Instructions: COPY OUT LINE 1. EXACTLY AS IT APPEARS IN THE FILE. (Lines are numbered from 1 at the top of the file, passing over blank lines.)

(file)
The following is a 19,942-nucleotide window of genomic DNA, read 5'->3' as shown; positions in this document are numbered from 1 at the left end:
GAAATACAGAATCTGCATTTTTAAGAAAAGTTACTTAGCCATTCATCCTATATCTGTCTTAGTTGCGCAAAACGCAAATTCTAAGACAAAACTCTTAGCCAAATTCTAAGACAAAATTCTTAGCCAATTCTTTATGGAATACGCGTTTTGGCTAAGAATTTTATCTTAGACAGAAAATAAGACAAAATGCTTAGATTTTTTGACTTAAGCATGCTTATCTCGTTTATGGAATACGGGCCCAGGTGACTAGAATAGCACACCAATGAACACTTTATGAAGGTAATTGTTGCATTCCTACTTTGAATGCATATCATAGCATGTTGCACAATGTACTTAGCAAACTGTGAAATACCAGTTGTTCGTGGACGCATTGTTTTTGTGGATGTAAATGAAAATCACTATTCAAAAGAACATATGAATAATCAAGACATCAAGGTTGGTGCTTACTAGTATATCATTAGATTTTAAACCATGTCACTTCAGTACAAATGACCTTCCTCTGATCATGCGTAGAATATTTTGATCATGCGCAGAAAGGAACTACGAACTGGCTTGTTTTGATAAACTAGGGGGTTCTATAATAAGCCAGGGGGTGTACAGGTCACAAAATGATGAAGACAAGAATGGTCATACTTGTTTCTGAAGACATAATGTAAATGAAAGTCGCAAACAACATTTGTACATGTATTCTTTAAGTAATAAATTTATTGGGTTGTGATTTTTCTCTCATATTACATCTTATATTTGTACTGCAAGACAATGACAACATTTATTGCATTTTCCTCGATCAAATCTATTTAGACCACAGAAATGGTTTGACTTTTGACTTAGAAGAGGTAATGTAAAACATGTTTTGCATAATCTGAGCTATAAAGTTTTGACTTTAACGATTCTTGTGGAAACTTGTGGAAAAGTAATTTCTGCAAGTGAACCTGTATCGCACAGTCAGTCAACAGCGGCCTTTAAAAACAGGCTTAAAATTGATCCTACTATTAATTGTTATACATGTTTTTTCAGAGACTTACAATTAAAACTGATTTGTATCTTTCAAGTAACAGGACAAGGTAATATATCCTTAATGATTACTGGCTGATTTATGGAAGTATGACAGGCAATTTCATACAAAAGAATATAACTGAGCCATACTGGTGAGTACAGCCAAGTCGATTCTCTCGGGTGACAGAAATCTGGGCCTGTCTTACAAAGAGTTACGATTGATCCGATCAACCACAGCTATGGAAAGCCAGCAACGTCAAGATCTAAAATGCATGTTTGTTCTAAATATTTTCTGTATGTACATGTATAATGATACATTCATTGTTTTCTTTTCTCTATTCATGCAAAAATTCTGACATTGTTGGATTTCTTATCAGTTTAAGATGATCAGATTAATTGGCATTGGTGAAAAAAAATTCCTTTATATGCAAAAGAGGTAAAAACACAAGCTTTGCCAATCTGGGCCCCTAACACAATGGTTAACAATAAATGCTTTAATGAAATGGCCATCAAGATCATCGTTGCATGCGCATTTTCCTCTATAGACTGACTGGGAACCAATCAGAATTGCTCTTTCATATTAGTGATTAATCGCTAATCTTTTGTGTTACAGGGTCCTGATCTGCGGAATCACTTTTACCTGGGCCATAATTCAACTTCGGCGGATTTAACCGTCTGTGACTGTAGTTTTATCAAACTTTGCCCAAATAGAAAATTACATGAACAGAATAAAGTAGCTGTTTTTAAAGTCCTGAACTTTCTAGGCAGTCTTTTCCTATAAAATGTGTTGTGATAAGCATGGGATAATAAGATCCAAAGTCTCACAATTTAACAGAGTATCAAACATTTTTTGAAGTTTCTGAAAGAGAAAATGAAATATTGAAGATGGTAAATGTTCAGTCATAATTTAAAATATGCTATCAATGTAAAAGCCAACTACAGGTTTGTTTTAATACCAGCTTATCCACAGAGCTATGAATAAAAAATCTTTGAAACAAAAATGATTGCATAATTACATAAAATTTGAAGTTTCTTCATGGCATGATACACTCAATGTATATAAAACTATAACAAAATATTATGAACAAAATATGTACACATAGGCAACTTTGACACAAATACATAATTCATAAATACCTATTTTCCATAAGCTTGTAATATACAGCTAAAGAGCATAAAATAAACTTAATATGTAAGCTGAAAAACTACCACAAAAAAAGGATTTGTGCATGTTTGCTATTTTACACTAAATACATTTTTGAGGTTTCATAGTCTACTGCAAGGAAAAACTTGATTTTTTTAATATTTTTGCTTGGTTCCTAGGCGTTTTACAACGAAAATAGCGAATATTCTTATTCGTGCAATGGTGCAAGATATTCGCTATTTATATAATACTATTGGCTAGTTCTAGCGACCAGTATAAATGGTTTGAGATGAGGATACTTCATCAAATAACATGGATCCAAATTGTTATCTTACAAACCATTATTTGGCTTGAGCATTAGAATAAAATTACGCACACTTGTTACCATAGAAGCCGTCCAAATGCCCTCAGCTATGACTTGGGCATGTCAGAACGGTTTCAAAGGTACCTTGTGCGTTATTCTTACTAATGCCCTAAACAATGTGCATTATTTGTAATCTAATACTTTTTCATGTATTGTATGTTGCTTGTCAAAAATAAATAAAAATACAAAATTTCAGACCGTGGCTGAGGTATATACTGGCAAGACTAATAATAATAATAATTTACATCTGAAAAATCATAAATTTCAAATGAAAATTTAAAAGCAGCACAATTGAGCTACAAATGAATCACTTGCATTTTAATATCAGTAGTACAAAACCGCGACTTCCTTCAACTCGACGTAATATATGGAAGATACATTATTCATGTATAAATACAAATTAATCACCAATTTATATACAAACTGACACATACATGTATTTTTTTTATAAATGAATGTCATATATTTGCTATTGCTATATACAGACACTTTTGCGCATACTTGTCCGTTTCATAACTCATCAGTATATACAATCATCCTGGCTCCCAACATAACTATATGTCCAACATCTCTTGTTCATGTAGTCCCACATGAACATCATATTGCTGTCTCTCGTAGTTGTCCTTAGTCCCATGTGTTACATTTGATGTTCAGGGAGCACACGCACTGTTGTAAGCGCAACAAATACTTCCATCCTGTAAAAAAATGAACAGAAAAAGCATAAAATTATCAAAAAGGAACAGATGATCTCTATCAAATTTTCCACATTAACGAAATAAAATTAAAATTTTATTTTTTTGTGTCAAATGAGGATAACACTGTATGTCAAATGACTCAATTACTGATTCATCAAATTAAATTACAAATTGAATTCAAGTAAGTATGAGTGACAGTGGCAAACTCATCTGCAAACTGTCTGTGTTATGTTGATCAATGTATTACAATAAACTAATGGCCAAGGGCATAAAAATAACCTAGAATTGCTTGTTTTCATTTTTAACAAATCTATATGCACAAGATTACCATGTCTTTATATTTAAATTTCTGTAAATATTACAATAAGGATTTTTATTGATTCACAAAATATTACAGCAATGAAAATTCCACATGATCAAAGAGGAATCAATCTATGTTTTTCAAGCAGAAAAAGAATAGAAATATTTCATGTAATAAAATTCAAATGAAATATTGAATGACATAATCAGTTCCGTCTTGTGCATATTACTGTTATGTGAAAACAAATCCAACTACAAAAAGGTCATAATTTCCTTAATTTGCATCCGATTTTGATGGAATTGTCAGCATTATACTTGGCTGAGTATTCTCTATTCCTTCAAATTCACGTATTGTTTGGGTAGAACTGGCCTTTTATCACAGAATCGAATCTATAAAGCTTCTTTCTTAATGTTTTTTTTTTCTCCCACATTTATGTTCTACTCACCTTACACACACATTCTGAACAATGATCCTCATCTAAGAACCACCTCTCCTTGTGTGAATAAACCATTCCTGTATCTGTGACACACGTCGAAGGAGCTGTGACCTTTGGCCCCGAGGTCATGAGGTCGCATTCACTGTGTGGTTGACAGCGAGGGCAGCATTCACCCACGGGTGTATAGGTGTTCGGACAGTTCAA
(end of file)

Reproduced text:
The following is a 19,942-nucleotide window of genomic DNA, read 5'->3' as shown; positions in this document are numbered from 1 at the left end: